So your attention is drawn to the issue of raising the standard and performing at an even higher level — while maintaining what made you special when you first started. Is it possible to materially enhance what you do and increase the value you create? Can you encourage everyone around you to keep working harder to be better?

After thinking about this deeply over the last few weeks, I think there are four focus areas:

Assemble the go team

Gather skilled and motivated people who want to achieve together. Everything is possible when you have like-minded folks who understand the organization's goals and are capable of contributing at an exceptional level and pace. Do not settle for less when bringing on teammates — even if it means carrying a heavy workload while you wait to find the right new hire.

Question what is OK

Be allergic to the concept of “good enough.” No one should be satisfied with less than greatness. This requires deep curiosity and a learning orientation from leadership that extends to the entire organization. People should be encouraged to develop new skills and aptitudes. Teammates are there to provide support if someone falters. Everyone holds one another accountable for growing in excellence together.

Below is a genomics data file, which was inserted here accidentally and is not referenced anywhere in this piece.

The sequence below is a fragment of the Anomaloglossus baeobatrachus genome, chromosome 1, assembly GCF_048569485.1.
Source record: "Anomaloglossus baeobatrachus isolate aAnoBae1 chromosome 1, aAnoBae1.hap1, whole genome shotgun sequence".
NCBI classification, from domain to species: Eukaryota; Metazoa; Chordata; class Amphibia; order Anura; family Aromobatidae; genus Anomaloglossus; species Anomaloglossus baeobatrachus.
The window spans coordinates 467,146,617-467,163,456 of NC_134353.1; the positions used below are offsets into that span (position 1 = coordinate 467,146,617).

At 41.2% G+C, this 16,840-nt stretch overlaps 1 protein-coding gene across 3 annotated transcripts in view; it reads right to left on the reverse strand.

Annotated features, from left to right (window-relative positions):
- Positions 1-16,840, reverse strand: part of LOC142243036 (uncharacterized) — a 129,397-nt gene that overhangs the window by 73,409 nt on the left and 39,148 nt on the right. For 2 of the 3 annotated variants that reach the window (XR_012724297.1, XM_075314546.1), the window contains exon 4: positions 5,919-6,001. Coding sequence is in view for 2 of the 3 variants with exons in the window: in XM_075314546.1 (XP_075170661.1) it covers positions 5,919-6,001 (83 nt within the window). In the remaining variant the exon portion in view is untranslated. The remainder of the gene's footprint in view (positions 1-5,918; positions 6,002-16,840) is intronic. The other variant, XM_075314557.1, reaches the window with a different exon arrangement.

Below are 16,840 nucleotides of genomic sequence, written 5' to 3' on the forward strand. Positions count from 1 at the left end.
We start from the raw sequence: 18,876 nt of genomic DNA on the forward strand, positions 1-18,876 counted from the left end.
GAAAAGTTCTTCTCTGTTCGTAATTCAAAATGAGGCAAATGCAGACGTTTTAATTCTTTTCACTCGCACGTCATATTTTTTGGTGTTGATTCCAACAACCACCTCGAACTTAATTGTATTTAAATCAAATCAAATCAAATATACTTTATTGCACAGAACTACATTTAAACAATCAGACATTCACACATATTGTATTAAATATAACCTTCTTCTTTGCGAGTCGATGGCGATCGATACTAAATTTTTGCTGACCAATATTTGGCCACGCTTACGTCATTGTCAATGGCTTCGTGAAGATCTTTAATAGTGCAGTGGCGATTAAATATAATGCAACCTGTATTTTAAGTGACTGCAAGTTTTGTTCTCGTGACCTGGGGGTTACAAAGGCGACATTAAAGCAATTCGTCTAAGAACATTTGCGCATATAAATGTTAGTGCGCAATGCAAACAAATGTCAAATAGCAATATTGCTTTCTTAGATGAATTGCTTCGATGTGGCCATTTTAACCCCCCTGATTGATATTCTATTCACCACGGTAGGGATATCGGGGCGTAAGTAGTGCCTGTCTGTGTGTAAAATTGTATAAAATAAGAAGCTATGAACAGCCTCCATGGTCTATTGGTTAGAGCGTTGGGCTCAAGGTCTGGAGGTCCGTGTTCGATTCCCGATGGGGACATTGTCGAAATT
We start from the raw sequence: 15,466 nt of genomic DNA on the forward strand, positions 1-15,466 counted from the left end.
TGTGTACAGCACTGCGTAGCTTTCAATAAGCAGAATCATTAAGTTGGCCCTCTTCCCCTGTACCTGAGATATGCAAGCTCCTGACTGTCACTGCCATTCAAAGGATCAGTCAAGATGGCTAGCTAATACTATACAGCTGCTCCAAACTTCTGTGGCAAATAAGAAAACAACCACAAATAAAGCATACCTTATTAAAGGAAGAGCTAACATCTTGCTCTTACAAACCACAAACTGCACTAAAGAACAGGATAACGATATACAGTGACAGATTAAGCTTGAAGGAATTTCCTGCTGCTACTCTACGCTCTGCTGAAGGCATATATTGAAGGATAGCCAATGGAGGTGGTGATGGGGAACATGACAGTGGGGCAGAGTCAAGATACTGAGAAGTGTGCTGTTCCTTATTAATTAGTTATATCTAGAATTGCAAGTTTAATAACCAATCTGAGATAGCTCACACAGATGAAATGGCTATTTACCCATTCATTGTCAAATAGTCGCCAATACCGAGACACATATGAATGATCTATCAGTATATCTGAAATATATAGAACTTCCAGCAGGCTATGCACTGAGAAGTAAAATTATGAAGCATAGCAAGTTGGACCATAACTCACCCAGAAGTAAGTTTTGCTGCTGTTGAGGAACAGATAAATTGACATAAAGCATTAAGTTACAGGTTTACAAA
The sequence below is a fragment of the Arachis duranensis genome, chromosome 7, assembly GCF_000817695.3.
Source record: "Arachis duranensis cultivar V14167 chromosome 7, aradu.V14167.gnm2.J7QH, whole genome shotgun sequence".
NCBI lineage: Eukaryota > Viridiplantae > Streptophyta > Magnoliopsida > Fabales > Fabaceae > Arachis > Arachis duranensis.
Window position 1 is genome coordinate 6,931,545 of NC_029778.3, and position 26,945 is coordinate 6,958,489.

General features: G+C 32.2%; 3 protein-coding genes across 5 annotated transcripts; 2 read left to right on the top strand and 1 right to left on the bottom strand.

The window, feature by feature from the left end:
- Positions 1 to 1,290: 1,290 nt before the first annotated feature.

Give extraordinary effort

Do not give up when it is hard. The level of effort you gave when you were realizing initial success cannot wane. Remember that improvement is often incremental. If the team is always giving its all, then there might not be one big flash of accomplishment. Progress happens daily, so find ways to cheer on gradual gains that reflect everyone's work.

Keep rising

The challenge of creating value never ends. There is no final championship. No trophy to put in a case or banner to hang. You probably had a vision of what was possible when you first began. When you are starting from nothing and success happens, it can feel like a winning streak. But growth might be hard-fought as your company matures. When you have more, there is more to lose. Stay true to the boldness of your early days by setting audacious goals for the future. Give teammates new heights to which to ascend.